About this time last year, the Puget Sound area experienced a “heat dome event” when temperatures rose to record highs and remained there for several days. While summer is perhaps the most obvious marker of our changing climate, its meteorological twin, drought, presents challenges to the garden even when temperatures are moderate.
It’s time to rethink landscape goals and planting strategies that are quickly becoming our new normal.
Jill and Howard Stein are committed to creating beautiful gardens that conserve soil and water resources. for 30 years, Stan DesignHis landscape design and consulting firm, has trended Waterwise Gardens at Bellevue Botanical Garden (12001 in Main St. Bellevue) from the design to its present maturity. Sponsored by Bellevue Utilities, Waterwise Gardens is a living laboratory and public display landscape filled with planting ideas and garden practices that are inspiring and informative.
The WaterWise Garden was designed to offer a range of growing conditions from the point of view of water conservation and efficiency. Flowering perennials in planting beds in full sun resemble flowers, such as stick flowers (diorama pulcherium), many hardy geraniums, Jerusalem sage (phlomis fruticosa) and Beeblossom (Gaura Lindheimerik) plants bloom throughout the dry season with little additional summer water, contradicting the idea that the water-friendly garden is weak on flowers. “We are dispelling the myth that [a drought-tolerant garden] All are lava rock and juniper,” remarks Jill. “It could be a really green garden.”
Nearby, a kitchen garden uses an efficient drip irrigation system to produce bountiful crops of vegetables, herbs, and fruits, and it benefits from regular applications of compost and mulch. These are the perfect conditions for tucking in what Jill calls “juicy annuals,” seasonal plants that need supplemental watering during the dry months. “It’s all about zoning your garden and grouping plants using water,” she observes.
Under mature pine and deciduous trees, hardy shrubs such as purple barberry (berberis thunbergii), Golden Mexican Orange (choice ternata) and oakleaf hydrangea (hydrangea quercifolia) thrives despite root competition, producing a matrix of colorful foliage and seasonal blooms. Mixed with woodland plantings, hardy fuchsia is a shade-loving, surprisingly satisfying shrub that blooms all summer. Textured ferns and grasses carpet the ground when combined with resilient groundcovers.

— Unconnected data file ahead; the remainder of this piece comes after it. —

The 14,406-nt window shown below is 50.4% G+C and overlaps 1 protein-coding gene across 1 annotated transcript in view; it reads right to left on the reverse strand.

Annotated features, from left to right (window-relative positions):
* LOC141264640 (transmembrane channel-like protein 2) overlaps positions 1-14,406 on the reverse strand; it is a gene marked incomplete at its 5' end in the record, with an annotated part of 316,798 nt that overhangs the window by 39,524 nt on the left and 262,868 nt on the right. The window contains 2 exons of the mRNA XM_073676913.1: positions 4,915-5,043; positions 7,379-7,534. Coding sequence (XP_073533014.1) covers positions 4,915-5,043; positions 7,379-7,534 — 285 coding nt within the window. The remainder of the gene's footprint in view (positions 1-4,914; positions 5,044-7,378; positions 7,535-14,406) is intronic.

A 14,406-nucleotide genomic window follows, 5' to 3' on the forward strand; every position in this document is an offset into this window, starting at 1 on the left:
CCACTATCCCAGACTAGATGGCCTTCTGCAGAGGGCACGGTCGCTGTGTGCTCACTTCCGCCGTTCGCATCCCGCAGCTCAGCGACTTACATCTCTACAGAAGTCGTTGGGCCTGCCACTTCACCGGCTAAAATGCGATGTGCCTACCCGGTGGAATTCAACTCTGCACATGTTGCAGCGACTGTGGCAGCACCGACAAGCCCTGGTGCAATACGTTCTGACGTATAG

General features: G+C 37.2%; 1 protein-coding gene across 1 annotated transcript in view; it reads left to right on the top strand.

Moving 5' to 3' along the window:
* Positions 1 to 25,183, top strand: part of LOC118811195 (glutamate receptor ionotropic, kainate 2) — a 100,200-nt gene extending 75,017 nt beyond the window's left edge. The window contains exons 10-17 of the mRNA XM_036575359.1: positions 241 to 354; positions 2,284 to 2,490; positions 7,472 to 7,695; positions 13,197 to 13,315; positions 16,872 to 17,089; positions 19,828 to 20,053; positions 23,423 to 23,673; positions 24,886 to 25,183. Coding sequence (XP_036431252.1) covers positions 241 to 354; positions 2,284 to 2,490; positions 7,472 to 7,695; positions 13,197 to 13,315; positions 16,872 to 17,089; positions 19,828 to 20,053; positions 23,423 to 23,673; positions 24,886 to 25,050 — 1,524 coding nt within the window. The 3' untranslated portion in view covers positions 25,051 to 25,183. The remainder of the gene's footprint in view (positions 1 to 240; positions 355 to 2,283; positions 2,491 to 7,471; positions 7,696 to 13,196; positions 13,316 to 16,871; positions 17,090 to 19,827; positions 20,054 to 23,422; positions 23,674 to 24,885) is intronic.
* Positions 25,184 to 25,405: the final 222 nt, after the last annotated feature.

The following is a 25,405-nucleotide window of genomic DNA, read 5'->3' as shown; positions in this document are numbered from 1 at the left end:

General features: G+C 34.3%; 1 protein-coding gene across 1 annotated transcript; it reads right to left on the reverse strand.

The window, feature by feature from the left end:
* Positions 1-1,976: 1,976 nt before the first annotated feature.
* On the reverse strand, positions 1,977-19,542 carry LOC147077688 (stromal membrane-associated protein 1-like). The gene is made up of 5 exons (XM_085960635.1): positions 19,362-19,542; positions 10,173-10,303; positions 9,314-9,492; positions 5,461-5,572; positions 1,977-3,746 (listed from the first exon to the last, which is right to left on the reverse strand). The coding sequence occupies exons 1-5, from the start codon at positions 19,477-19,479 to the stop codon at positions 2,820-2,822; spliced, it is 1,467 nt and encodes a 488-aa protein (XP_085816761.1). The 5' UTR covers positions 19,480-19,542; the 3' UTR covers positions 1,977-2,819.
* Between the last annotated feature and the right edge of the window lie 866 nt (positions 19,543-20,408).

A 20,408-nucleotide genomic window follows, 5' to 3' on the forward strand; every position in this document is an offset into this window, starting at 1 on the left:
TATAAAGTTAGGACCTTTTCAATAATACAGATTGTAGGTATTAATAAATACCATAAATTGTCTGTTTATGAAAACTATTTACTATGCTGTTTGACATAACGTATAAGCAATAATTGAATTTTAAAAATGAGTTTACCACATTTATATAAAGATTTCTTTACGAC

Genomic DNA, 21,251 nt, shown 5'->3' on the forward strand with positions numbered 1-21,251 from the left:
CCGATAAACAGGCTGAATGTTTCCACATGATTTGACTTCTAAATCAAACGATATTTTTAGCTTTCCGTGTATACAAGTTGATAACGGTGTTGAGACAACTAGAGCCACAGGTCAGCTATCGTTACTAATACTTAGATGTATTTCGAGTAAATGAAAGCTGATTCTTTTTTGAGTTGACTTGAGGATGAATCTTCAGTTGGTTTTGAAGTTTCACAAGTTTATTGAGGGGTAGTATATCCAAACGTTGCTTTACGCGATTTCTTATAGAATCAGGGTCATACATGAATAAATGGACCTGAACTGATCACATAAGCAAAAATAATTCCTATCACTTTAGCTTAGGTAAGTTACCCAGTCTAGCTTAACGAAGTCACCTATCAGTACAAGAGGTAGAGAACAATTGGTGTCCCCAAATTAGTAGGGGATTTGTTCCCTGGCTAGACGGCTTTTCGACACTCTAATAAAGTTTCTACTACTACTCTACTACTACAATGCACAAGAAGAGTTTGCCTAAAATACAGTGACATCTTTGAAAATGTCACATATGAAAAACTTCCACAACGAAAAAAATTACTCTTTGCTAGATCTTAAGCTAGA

In addition to selecting suitable plants, Howard, the expert soil and water man at the design duo, recommends proper soil preparation, a generous layer of mulch, and caution when it comes to watering.
Stan Design has produced a number of online resources to guide the gardener through every step of the process. Visit Bellevue Botanical Garden WaterWise Garden Website To access the Natural Park Resources Library.
Discussing the lasting effects of our recent inclement weather, Howard advises, “Established plants that never need much in the form of supplemental water can be used this summer to make up for the damage done in the previous year. Some times deeper watering may be required.”
Even if you rely on an irrigation system, it’s a good idea to dig a few test holes in different parts of your garden to evaluate soil moisture. Light or infrequent irrigation can spread the top few inches, yet leave the deep root zone dry.
In keeping with the tall view, Stan is a fan of autumn plantings to take advantage of seasonal (and free) rainfall. What else to plant, think trees. Trees not only give structure and dynamic seasonal interest to the landscape, but over time they will provide precious shade. “Be strategic,” Howard advises. “Partial shade influences climate, provides little frost protection and cuts down on water use.”
If you’re up for some respite from hot, dry conditions, Waterwise Gardens is worth a visit in person.